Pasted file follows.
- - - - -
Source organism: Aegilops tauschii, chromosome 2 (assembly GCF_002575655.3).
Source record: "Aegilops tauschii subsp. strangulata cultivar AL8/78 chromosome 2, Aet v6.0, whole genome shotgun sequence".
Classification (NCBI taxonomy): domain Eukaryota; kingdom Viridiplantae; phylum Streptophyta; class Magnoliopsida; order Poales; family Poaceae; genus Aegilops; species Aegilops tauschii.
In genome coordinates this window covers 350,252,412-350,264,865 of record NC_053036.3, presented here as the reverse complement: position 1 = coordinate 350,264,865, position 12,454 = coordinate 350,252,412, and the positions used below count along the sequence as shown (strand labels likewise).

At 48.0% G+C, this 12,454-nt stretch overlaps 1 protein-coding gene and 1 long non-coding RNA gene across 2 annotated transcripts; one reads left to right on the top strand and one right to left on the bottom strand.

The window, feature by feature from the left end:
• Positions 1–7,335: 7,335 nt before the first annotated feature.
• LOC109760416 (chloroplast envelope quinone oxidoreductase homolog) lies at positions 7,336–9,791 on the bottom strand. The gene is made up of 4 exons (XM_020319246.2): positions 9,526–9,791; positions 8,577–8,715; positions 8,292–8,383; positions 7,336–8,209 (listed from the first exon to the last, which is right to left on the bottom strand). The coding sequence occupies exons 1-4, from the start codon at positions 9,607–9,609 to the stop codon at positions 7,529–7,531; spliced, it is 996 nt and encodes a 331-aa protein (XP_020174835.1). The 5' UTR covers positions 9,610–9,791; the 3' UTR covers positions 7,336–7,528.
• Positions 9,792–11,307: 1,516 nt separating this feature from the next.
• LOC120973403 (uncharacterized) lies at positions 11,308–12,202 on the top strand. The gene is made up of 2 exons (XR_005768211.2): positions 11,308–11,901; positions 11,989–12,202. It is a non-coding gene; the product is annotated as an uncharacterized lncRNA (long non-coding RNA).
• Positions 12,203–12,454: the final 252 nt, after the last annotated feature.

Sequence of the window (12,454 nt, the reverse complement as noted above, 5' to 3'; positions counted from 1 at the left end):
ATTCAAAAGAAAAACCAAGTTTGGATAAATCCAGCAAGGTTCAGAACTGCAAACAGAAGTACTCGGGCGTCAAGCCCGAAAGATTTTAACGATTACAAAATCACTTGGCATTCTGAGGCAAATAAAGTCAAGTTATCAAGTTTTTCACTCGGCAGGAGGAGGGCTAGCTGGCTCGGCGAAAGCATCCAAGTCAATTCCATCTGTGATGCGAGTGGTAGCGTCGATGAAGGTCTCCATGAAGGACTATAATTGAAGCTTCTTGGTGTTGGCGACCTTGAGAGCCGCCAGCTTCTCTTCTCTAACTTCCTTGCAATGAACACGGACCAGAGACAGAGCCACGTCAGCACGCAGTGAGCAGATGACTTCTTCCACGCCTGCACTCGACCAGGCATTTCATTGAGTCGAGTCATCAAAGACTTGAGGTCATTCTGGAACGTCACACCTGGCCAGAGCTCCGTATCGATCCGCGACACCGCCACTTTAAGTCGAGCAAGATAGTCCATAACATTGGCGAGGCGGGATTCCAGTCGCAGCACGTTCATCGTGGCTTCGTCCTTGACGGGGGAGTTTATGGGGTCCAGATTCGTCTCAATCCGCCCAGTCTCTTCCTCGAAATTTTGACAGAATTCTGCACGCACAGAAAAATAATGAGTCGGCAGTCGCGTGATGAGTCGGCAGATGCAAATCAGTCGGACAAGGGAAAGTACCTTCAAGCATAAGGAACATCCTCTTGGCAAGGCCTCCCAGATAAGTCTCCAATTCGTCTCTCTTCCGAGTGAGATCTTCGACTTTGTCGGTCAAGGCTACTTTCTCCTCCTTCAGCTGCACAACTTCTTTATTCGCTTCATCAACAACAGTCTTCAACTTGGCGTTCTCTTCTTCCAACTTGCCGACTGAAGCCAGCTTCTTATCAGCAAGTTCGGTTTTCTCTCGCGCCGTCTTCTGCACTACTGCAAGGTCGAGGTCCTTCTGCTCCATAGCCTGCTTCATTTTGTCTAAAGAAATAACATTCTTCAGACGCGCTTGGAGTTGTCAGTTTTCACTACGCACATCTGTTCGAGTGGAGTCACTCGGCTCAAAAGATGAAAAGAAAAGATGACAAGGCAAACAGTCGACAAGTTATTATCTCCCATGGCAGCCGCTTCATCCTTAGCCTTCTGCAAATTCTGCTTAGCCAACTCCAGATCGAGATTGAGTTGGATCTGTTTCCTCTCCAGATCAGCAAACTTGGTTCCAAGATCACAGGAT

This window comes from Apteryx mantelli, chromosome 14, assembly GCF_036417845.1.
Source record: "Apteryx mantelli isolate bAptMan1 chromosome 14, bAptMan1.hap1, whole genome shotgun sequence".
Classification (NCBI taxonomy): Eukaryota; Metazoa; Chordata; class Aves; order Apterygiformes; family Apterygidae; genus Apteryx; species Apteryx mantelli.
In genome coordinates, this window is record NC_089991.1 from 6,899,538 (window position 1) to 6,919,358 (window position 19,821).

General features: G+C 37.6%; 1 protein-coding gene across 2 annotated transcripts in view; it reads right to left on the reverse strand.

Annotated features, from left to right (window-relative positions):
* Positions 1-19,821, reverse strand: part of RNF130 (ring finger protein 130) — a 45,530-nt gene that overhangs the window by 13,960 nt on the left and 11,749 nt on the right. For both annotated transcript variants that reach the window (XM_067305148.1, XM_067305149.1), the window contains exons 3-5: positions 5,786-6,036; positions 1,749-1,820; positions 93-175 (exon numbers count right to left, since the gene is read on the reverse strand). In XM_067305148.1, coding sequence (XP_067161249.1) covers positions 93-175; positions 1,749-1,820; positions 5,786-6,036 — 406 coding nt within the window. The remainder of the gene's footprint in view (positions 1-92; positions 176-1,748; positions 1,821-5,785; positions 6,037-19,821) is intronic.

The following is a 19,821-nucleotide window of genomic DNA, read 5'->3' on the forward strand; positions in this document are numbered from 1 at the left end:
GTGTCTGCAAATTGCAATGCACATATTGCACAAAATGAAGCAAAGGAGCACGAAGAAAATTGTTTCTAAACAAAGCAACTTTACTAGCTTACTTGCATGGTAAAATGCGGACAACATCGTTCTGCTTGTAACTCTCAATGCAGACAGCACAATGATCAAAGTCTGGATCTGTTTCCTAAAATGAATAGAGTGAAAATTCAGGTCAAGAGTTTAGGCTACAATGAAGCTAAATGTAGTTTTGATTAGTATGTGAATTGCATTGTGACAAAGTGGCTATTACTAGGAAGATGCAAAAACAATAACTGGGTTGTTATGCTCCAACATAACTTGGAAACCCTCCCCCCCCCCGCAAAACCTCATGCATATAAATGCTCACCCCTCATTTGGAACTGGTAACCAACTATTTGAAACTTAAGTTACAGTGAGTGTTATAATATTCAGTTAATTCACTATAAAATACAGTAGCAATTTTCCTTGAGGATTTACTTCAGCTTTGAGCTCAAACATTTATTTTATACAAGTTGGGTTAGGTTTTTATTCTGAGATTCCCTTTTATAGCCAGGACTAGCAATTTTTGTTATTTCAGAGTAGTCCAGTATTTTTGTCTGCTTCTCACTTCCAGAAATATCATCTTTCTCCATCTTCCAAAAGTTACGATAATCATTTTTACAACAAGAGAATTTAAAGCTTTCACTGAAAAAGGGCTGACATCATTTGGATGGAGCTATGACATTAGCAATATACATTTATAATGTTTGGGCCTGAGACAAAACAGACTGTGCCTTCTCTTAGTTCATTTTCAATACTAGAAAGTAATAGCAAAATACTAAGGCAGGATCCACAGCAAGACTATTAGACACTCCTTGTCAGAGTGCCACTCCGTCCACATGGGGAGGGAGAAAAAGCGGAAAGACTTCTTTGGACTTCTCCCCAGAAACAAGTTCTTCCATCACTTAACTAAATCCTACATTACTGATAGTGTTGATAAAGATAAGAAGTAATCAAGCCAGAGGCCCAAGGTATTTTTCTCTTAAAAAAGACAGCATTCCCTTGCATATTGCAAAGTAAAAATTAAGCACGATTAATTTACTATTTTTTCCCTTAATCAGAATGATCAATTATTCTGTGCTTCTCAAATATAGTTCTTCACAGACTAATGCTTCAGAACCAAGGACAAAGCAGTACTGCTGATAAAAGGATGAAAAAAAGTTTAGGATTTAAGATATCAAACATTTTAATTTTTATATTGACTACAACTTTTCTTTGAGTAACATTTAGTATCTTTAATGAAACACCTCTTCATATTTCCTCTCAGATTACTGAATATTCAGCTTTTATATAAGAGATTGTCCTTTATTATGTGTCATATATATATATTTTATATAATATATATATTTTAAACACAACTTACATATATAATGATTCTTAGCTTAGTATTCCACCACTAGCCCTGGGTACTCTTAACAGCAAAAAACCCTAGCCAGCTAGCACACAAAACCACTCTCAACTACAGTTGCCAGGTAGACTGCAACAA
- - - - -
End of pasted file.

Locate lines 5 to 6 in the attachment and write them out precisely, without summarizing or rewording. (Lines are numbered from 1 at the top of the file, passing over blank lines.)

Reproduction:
At 48.0% G+C, this 12,454-nt stretch overlaps 1 protein-coding gene and 1 long non-coding RNA gene across 2 annotated transcripts; one reads left to right on the top strand and one right to left on the bottom strand.

The window, feature by feature from the left end: